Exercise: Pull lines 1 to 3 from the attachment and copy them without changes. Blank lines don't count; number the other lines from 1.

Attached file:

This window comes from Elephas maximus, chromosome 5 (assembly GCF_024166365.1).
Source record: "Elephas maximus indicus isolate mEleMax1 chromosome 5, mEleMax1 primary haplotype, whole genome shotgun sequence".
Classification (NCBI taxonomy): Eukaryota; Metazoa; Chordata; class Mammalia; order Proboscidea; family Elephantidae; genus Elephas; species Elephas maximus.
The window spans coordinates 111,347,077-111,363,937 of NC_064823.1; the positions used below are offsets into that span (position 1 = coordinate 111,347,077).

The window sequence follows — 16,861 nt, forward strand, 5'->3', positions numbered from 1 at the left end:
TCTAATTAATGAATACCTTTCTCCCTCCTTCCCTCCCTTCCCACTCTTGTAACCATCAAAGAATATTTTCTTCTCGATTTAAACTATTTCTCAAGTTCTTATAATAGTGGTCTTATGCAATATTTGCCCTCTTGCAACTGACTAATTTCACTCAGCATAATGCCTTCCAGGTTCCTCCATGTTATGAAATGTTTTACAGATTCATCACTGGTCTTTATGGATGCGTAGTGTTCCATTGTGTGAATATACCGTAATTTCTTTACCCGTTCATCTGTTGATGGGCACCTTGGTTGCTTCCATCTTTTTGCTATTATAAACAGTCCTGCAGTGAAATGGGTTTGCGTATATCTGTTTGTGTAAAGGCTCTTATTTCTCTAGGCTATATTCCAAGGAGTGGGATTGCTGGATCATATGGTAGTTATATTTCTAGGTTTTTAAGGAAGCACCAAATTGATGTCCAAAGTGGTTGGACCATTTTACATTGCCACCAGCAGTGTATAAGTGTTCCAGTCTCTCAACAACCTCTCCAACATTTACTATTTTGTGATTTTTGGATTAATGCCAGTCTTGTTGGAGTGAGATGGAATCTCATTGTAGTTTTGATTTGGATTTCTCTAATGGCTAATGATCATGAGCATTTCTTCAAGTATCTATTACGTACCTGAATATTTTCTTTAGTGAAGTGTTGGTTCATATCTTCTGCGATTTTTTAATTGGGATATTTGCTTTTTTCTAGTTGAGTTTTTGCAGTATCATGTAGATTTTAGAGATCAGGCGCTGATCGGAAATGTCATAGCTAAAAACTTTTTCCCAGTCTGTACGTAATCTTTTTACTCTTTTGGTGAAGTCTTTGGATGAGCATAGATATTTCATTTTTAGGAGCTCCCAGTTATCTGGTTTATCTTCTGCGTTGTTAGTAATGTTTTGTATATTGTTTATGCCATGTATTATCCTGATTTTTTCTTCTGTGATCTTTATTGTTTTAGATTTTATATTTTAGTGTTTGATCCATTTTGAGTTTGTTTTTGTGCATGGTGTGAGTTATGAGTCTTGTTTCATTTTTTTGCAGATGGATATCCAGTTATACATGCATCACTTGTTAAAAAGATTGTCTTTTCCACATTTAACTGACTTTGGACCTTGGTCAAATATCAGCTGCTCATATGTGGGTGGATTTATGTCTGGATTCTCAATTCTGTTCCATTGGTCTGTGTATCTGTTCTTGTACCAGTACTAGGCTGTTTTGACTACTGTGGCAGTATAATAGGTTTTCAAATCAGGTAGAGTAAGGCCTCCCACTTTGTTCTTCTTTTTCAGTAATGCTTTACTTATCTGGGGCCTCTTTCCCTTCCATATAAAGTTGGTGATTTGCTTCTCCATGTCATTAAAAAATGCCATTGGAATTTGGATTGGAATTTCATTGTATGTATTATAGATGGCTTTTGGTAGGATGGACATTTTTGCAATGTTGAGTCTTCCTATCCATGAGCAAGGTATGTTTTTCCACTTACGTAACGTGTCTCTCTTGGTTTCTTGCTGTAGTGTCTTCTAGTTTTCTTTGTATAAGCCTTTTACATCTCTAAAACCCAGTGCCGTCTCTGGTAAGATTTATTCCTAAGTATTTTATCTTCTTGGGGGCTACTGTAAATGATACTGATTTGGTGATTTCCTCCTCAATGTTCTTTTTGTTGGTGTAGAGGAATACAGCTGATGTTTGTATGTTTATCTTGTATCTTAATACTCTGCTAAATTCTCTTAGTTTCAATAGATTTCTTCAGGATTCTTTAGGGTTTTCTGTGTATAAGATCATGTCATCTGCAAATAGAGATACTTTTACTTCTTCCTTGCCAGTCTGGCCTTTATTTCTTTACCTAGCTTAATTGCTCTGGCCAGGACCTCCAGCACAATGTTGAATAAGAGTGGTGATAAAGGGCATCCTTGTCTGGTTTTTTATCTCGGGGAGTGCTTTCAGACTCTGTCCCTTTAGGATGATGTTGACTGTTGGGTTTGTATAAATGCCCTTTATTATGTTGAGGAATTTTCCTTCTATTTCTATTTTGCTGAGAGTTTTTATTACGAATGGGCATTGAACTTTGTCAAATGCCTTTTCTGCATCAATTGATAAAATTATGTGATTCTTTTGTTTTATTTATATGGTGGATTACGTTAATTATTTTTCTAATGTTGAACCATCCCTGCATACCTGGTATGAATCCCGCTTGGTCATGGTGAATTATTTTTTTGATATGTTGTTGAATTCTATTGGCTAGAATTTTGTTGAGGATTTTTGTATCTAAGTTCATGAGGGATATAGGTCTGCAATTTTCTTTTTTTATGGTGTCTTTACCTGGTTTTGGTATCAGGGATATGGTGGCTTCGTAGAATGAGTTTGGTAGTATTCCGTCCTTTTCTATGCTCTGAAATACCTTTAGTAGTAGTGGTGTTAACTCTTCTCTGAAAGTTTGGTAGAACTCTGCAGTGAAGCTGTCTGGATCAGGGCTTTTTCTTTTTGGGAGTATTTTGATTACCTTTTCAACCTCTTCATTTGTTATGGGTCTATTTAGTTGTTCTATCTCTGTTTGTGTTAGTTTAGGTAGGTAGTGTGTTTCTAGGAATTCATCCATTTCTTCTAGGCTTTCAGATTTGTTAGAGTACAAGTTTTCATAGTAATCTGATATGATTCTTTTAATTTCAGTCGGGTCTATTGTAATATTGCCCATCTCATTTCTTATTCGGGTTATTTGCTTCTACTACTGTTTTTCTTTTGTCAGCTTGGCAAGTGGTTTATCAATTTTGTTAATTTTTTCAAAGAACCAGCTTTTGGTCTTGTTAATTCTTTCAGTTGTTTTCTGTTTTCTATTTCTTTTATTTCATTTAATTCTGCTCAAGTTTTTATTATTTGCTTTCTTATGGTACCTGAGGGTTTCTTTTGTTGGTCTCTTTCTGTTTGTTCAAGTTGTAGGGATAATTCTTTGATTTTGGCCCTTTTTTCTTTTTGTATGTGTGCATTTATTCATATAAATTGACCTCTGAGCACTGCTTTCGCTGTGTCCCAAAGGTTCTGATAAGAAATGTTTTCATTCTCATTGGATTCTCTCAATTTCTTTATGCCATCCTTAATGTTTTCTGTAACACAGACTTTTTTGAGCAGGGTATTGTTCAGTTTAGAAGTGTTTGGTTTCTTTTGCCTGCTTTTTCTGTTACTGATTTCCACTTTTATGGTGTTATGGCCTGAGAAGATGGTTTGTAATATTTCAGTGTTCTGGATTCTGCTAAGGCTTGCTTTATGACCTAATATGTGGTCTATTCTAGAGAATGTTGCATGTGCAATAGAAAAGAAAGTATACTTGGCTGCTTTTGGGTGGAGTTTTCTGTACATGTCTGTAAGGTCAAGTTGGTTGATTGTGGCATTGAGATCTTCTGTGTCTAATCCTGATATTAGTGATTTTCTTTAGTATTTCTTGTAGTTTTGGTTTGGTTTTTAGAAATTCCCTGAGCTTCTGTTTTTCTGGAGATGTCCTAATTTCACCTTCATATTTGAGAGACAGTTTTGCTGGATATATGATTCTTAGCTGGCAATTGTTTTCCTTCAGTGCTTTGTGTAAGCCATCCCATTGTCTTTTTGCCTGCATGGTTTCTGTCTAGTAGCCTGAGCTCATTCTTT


This window comes from Elephas maximus, chromosome 5 (assembly GCF_024166365.1).
Source record: "Elephas maximus indicus isolate mEleMax1 chromosome 5, mEleMax1 primary haplotype, whole genome shotgun sequence".
Classification (NCBI taxonomy): Eukaryota; Metazoa; Chordata; class Mammalia; order Proboscidea; family Elephantidae; genus Elephas; species Elephas maximus.